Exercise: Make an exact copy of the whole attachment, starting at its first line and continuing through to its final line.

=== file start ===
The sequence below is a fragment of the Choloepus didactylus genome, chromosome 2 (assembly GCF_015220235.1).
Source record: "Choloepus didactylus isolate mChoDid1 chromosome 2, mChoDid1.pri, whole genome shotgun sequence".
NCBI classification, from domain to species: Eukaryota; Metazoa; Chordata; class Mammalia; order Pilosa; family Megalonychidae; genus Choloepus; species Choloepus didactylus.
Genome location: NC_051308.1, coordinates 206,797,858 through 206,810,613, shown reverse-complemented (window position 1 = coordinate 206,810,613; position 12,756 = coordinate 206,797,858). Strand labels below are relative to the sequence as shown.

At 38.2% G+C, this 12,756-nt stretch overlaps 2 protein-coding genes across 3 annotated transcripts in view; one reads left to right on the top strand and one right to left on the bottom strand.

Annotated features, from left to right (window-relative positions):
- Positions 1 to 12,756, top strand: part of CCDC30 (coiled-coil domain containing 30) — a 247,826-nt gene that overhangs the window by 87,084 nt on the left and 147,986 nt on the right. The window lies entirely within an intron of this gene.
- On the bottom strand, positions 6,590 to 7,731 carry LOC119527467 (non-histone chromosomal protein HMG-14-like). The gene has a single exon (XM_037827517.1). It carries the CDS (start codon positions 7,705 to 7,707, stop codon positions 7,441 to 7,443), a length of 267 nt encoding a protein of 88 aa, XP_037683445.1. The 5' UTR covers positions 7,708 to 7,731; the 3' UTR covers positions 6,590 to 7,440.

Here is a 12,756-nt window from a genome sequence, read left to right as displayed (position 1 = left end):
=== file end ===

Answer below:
The sequence below is a fragment of the Choloepus didactylus genome, chromosome 2 (assembly GCF_015220235.1).
Source record: "Choloepus didactylus isolate mChoDid1 chromosome 2, mChoDid1.pri, whole genome shotgun sequence".
NCBI classification, from domain to species: Eukaryota; Metazoa; Chordata; class Mammalia; order Pilosa; family Megalonychidae; genus Choloepus; species Choloepus didactylus.
Genome location: NC_051308.1, coordinates 206,797,858 through 206,810,613, shown reverse-complemented (window position 1 = coordinate 206,810,613; position 12,756 = coordinate 206,797,858). Strand labels below are relative to the sequence as shown.

At 38.2% G+C, this 12,756-nt stretch overlaps 2 protein-coding genes across 3 annotated transcripts in view; one reads left to right on the top strand and one right to left on the bottom strand.

Annotated features, from left to right (window-relative positions):
- Positions 1 to 12,756, top strand: part of CCDC30 (coiled-coil domain containing 30) — a 247,826-nt gene that overhangs the window by 87,084 nt on the left and 147,986 nt on the right. The window lies entirely within an intron of this gene.
- On the bottom strand, positions 6,590 to 7,731 carry LOC119527467 (non-histone chromosomal protein HMG-14-like). The gene has a single exon (XM_037827517.1). It carries the CDS (start codon positions 7,705 to 7,707, stop codon positions 7,441 to 7,443), a length of 267 nt encoding a protein of 88 aa, XP_037683445.1. The 5' UTR covers positions 7,708 to 7,731; the 3' UTR covers positions 6,590 to 7,440.

Here is a 12,756-nt window from a genome sequence, read left to right as displayed (position 1 = left end):